Network File System (NFS)

by Jaydot

93bigdaddyThe Network File System (NFS) enables file access for Linux-only networks. Those who need to connect to network file shares with Windows machines need to use Samba.

To start, open a file manager such as Konqueror, and create a folder called "shared."


Open PCLinuxOS Control Center (PCC) and click on the Networking option. Next, click on Hostnames. Within Hostnames add the Internet Protocol (IP) addresses and a name for each machine - an alias is optional. Do this for each machine you want to connect to the network.

Configure Disk Sharing

Still in PCC, go to Mount Points/Configure disk sharing. For most purposes, "Allow all users" is the optimum choice.

Manage NFS Shares

Add the shares you want here by clicking on the "browse" button. Next, click on the Advanced tab and in the option, Read-Only share, change this to "no" if you want to have write, as well as read access.

Create Network File System (NFS)

Go to Create Network File System (NFS) mount points and click on "search servers." All of the computers that you entered IP and hostnames for will now appear in the left pane. Click on one of the computer names and an arrow will appear on the left. Clicking this arrow will expand to show you the shares that you created. Choose one of the shares and then click Mount Point. PCC will suggest a path for the share. If this is correct, then just click enter. If not, then enter the correct path of the share. For example, user "matt" on a machine named "box1" wants to connect to a share on machine "bob," which has a hard drive holding your music collection. The path to the share that you would type is:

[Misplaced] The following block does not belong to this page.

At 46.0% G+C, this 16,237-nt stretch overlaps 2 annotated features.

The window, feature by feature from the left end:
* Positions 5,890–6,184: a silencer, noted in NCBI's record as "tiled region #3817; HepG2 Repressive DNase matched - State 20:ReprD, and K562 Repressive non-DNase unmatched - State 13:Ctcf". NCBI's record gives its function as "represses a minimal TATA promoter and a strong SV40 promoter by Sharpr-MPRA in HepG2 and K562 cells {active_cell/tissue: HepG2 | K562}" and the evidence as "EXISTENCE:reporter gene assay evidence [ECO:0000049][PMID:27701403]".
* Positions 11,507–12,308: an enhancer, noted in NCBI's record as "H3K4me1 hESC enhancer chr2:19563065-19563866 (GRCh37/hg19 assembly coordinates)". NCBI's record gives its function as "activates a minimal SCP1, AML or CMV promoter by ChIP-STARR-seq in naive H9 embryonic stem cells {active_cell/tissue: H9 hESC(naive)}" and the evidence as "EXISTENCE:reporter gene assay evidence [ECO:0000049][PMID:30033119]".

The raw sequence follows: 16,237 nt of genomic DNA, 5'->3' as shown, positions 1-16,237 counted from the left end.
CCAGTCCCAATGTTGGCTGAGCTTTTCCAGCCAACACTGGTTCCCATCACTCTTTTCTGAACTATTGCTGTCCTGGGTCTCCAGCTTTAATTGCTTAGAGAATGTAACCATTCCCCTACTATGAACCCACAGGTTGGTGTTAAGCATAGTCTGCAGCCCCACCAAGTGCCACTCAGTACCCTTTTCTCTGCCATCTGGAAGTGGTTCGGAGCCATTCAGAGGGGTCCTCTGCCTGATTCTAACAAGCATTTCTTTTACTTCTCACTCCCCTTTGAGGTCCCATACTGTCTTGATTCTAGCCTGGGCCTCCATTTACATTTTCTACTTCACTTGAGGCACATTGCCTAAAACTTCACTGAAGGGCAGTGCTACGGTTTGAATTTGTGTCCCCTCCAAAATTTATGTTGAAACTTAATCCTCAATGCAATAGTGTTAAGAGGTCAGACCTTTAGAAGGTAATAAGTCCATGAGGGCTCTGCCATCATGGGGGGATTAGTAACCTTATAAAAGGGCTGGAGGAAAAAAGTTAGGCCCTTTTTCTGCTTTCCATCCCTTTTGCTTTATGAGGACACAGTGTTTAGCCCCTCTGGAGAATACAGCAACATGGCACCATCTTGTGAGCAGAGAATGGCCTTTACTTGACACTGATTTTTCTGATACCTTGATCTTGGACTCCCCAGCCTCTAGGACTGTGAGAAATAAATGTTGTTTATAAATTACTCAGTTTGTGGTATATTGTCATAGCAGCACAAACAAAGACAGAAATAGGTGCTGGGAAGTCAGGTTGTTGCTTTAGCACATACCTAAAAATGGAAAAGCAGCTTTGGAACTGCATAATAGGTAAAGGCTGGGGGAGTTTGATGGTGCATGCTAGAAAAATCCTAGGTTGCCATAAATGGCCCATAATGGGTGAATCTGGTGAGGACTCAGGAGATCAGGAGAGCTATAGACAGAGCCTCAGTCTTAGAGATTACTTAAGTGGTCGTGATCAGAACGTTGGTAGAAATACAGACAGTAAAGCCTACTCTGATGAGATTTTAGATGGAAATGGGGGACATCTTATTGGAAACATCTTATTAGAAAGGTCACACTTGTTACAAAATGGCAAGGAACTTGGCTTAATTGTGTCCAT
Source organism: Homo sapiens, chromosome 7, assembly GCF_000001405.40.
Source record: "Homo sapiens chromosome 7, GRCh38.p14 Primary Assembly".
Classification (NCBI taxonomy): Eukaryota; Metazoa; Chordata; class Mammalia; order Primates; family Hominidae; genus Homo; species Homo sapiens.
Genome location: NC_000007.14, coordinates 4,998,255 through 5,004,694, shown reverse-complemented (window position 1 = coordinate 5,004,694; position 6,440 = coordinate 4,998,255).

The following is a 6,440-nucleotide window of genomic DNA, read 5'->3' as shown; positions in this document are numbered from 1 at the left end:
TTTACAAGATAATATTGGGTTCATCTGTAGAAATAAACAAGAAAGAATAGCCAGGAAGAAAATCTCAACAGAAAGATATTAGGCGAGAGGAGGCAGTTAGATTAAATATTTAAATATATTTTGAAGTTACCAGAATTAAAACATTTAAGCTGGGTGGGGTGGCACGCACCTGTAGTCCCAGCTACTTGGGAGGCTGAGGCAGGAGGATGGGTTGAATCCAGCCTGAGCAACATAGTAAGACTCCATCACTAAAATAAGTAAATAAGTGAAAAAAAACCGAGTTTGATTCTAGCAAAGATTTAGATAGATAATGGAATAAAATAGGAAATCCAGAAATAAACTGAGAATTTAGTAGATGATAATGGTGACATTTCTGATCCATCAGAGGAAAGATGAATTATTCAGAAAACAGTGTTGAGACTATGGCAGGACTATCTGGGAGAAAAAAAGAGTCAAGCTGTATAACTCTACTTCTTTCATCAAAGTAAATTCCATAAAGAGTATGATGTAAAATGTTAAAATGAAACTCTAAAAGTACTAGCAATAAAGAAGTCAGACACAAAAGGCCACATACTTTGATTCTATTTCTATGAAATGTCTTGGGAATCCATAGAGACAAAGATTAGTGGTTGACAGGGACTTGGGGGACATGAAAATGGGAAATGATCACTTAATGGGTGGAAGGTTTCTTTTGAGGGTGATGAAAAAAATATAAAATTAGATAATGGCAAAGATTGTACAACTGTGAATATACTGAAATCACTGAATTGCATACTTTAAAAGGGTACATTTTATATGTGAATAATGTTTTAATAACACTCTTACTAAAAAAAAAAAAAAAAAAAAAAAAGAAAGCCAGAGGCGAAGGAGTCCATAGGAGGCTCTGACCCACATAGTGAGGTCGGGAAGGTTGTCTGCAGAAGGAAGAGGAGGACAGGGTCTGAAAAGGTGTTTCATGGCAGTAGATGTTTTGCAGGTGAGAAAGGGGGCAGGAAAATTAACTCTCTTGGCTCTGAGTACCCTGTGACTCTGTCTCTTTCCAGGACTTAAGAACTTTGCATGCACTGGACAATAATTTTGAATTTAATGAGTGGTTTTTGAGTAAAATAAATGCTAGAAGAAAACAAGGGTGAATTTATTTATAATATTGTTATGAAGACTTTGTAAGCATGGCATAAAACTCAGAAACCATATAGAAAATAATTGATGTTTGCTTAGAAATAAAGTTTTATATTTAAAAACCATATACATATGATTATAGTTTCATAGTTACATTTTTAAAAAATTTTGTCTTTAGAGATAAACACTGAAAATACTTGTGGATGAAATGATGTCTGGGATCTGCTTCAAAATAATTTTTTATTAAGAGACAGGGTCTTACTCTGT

Do this for each share and mount the share. If you look at the icon associated with the share, you will notice a lightning symbol on an unmounted share and a closed connection on a mounted one.

When you have completed creating the mount points and mounted all the shares, click "done." You will be asked if you want the changes recorded in fstab. Click "yes." There may be occasions when you want to set up a share for the current session only. In this case, you would say "no."

Using Shares
In your file manager, go to your home folder and look in share. All the shares you have set up will be in there and you will be able to browse your own network.